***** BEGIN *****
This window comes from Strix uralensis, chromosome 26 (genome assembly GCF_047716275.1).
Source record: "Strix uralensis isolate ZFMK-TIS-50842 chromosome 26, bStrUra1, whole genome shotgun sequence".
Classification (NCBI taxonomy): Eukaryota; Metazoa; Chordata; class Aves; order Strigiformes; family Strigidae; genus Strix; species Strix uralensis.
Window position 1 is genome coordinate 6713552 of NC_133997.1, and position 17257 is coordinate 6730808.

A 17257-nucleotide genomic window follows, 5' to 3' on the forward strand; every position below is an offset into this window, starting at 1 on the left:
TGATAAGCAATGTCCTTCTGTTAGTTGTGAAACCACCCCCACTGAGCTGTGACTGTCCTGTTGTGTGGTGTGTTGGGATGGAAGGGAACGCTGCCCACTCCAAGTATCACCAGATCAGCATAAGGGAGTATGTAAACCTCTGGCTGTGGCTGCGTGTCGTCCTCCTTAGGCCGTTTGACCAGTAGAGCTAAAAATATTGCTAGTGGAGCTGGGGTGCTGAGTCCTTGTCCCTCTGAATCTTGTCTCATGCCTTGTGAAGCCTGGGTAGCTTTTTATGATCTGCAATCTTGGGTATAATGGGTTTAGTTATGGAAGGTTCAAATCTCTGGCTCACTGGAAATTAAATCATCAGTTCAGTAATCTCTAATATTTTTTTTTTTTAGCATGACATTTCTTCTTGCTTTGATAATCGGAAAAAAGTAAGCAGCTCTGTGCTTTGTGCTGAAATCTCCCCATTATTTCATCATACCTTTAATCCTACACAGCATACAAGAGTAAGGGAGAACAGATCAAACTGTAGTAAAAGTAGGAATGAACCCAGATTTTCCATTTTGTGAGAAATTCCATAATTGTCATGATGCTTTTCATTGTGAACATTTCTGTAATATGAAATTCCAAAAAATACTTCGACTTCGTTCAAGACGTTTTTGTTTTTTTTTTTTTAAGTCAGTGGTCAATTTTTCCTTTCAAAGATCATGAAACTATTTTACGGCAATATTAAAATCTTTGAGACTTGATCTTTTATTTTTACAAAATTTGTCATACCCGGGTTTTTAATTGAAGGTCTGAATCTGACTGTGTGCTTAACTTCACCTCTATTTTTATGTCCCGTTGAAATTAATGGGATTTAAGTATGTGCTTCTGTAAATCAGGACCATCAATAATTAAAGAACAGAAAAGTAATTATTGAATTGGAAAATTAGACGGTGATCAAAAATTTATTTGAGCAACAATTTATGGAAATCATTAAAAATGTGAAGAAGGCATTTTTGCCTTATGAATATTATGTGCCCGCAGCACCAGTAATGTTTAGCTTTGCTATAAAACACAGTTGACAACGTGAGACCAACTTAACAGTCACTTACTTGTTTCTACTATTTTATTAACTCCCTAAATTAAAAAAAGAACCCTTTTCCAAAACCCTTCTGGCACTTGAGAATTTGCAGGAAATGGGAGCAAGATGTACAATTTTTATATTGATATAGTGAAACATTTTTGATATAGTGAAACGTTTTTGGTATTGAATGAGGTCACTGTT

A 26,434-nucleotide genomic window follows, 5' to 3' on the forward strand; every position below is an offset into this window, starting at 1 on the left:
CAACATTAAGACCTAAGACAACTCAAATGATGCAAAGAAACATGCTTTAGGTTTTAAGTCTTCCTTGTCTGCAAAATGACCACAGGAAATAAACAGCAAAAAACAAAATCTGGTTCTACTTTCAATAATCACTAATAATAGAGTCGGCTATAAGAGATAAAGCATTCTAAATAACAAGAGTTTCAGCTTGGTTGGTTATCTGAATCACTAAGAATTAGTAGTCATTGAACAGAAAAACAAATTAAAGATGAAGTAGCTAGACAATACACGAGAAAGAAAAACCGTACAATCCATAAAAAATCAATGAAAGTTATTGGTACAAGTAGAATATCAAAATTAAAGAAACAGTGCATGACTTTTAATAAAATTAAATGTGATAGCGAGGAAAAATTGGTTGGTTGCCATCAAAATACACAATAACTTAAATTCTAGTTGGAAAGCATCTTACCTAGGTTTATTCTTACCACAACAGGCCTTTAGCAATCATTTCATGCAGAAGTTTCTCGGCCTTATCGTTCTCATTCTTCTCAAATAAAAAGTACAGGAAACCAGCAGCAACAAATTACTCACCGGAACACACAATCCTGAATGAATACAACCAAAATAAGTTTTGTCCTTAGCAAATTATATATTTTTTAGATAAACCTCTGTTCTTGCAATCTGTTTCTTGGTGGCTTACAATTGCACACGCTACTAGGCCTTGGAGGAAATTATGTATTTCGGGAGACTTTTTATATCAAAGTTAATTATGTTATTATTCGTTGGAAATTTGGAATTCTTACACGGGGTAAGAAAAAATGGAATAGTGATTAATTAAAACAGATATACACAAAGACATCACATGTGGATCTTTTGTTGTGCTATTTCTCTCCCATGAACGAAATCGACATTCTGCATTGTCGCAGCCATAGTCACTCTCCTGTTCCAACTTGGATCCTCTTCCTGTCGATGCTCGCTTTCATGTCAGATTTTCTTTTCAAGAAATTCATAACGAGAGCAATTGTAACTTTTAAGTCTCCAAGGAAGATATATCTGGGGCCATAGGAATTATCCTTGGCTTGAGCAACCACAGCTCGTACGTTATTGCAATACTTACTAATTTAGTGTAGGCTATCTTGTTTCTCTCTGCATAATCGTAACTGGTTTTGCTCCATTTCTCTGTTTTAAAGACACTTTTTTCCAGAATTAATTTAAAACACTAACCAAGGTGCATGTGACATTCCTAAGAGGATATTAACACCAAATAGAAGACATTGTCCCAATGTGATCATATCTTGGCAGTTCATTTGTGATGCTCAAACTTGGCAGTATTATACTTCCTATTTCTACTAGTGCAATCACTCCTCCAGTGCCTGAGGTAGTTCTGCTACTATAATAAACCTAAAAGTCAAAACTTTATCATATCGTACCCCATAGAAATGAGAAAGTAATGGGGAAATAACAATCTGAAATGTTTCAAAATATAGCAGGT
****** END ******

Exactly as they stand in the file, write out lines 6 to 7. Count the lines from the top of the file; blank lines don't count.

TGATAAGCAATGTCCTTCTGTTAGTTGTGAAACCACCCCCACTGAGCTGTGACTGTCCTGTTGTGTGGTGTGTTGGGATGGAAGGGAACGCTGCCCACTCCAAGTATCACCAGATCAGCATAAGGGAGTATGTAAACCTCTGGCTGTGGCTGCGTGTCGTCCTCCTTAGGCCGTTTGACCAGTAGAGCTAAAAATATTGCTAGTGGAGCTGGGGTGCTGAGTCCTTGTCCCTCTGAATCTTGTCTCATGCCTTGTGAAGCCTGGGTAGCTTTTTATGATCTGCAATCTTGGGTATAATGGGTTTAGTTATGGAAGGTTCAAATCTCTGGCTCACTGGAAATTAAATCATCAGTTCAGTAATCTCTAATATTTTTTTTTTTTAGCATGACATTTCTTCTTGCTTTGATAATCGGAAAAAAGTAAGCAGCTCTGTGCTTTGTGCTGAAATCTCCCCATTATTTCATCATACCTTTAATCCTACACAGCATACAAGAGTAAGGGAGAACAGATCAAACTGTAGTAAAAGTAGGAATGAACCCAGATTTTCCATTTTGTGAGAAATTCCATAATTGTCATGATGCTTTTCATTGTGAACATTTCTGTAATATGAAATTCCAAAAAATACTTCGACTTCGTTCAAGACGTTTTTGTTTTTTTTTTTTTAAGTCAGTGGTCAATTTTTCCTTTCAAAGATCATGAAACTATTTTACGGCAATATTAAAATCTTTGAGACTTGATCTTTTATTTTTACAAAATTTGTCATACCCGGGTTTTTAATTGAAGGTCTGAATCTGACTGTGTGCTTAACTTCACCTCTATTTTTATGTCCCGTTGAAATTAATGGGATTTAAGTATGTGCTTCTGTAAATCAGGACCATCAATAATTAAAGAACAGAAAAGTAATTATTGAATTGGAAAATTAGACGGTGATCAAAAATTTATTTGAGCAACAATTTATGGAAATCATTAAAAATGTGAAGAAGGCATTTTTGCCTTATGAATATTATGTGCCCGCAGCACCAGTAATGTTTAGCTTTGCTATAAAACACAGTTGACAACGTGAGACCAACTTAACAGTCACTTACTTGTTTCTACTATTTTATTAACTCCCTAAATTAAAAAAAGAACCCTTTTCCAAAACCCTTCTGGCACTTGAGAATTTGCAGGAAATGGGAGCAAGATGTACAATTTTTATATTGATATAGTGAAACATTTTTGATATAGTGAAACGTTTTTGGTATTGAATGAGGTCACTGTT

A 26,434-nucleotide genomic window follows, 5' to 3' on the forward strand; every position below is an offset into this window, starting at 1 on the left: